Creator of classic Alien design, H.R. Giger, has passed away at age 74
Sandra Mivelaz, administrator at the H.R. Giger museum in Gruyeres, Switzerland, informed the associated press that artist H.R. Giger died in a hospital on Monday at age 74, due to injuries suffered in a fall. The artist was famous for mixing man and machine in his work, and had a visual style that was instantly recognizable. No small feat, considering the field he worked in. He eventually worked on several album covers (Brain Salad Surgery for Emerson, Lake, and Palmer, and Koo Koo for Debbie Harry), as well as contributing his unique artistic style to the world of film.
The man contributed to the likes of POLTERGEIST II and SPECIES, but it was his conceptual design of the alien in Ridley Scott's ALIEN that not only launched the fear factor up to dizzying heights, but also embedded in the minds of moviegoers a monster that you coud not just put away. I wholeheartedly believe this was key in the film's success (the movie won the Academy Award for Best Special Effects), and the reason why film studios are still pushing for Alien sequels to be made, more than 30 years after the source material hit cinemas. Original design elements from H.R. Giger were more recently used in Ridley Scott's PROMETHEUS as well. Regardless of how you feel about the end result, the design felt authentic.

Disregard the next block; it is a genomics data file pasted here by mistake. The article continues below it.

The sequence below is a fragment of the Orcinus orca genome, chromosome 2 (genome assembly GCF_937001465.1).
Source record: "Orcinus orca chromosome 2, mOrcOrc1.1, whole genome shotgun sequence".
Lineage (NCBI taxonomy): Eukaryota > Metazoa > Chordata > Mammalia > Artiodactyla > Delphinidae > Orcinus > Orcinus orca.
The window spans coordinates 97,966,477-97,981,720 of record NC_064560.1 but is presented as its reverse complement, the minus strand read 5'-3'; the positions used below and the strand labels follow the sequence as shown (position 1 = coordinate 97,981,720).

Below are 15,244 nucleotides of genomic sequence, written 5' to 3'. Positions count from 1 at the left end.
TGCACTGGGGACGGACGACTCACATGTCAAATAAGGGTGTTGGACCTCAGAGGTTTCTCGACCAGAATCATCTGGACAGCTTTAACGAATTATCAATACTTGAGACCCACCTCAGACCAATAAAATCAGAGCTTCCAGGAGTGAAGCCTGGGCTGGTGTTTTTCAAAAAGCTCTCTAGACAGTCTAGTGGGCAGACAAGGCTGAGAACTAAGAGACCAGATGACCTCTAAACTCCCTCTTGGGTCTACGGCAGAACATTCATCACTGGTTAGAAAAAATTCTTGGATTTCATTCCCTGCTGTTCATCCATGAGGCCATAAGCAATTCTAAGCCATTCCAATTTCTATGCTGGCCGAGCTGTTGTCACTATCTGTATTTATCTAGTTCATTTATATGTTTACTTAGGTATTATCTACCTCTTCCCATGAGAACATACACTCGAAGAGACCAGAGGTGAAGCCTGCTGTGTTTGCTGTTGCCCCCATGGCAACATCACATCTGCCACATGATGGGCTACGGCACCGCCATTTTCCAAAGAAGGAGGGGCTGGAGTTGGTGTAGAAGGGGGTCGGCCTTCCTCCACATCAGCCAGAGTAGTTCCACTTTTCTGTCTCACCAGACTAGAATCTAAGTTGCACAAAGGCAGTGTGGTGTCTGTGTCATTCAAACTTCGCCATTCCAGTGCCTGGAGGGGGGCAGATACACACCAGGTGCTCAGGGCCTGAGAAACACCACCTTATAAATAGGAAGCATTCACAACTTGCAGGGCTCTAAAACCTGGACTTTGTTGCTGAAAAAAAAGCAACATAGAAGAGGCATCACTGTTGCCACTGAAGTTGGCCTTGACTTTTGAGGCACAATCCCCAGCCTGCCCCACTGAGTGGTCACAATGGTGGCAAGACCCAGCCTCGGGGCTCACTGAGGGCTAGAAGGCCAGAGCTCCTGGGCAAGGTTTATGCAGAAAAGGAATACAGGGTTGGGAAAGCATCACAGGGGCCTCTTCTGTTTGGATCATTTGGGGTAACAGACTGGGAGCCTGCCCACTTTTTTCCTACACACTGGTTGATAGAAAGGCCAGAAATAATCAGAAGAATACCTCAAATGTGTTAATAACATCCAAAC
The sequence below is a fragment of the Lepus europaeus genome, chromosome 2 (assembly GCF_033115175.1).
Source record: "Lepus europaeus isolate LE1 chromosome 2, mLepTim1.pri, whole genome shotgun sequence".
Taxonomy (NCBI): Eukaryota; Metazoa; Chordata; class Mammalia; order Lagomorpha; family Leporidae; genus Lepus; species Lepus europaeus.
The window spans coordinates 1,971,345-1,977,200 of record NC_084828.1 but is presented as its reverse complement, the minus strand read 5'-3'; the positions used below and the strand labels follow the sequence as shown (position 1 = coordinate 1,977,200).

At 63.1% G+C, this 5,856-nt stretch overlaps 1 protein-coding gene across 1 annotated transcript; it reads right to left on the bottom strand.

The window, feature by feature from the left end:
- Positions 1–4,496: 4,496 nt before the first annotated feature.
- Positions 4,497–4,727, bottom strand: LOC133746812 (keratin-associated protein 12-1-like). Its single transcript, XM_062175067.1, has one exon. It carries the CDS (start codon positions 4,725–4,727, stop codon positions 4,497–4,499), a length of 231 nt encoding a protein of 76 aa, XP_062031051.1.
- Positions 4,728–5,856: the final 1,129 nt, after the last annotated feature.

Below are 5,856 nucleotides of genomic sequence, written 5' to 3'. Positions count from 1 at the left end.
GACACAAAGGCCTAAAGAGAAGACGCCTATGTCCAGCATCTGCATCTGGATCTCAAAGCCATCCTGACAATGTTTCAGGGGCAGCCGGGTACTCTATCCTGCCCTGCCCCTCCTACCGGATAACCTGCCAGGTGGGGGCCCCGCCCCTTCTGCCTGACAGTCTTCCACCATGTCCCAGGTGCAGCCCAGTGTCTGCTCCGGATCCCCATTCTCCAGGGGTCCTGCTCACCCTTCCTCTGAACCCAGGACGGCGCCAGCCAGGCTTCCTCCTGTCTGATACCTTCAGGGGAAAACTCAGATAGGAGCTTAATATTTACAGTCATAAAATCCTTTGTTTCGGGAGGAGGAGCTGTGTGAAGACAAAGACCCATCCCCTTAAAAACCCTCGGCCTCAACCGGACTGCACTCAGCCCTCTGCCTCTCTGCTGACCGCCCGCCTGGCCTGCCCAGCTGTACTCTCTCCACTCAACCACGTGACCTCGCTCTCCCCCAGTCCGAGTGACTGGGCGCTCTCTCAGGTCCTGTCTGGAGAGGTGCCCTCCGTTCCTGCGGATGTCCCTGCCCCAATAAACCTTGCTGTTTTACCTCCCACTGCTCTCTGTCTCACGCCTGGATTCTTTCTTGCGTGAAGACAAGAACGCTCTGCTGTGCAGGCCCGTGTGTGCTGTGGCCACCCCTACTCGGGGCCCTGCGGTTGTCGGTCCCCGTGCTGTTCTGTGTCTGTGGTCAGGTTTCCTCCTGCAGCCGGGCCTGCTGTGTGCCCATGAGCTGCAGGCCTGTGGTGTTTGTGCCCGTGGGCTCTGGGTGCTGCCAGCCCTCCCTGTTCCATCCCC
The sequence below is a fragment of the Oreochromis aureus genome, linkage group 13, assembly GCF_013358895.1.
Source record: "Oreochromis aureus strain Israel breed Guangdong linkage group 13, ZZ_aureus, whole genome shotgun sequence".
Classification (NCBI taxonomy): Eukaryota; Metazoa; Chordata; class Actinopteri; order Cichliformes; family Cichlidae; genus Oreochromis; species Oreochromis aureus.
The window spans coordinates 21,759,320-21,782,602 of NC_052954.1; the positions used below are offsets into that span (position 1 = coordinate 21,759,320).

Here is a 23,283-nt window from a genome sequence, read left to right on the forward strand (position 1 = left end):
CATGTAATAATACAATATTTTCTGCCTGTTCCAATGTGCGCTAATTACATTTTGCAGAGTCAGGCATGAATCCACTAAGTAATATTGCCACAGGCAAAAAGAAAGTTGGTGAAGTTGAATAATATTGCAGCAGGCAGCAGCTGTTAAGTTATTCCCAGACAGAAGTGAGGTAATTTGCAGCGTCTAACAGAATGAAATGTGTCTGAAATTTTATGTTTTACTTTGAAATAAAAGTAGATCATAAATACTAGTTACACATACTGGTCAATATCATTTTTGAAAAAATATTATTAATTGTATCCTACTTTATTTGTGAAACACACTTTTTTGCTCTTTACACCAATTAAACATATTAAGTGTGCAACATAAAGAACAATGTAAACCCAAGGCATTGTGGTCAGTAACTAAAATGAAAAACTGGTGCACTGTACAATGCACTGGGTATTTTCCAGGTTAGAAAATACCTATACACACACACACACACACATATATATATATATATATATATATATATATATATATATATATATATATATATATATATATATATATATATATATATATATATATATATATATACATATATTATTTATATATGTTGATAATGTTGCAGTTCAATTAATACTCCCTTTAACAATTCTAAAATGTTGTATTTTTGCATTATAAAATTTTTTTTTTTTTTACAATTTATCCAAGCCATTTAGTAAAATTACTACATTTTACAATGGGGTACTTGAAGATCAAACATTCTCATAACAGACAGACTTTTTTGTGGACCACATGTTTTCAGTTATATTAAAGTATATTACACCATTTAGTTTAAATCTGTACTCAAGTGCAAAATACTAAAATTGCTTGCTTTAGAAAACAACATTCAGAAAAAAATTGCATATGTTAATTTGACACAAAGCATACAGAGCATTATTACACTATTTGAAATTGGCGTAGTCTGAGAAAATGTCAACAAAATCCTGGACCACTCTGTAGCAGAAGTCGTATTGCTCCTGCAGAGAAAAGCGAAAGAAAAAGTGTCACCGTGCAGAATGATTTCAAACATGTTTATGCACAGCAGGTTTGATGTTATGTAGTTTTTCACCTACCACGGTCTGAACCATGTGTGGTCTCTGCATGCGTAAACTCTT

I think we all want to leave some mark on this world, and Giger's mark was big enough to implant itself in dreams and nightmares for years to come. I'd like to think Giger would be okay with that. I certainly am.
|Extra Tidbit:||Did you know that H.R. Giger suffered from night terrors? He kept an artist's pad near his bed to draw out his nightmares, and much like how the Terminator was born through a nightmare of James Cameron's, the Alien was born through a nightmare of Giger's.|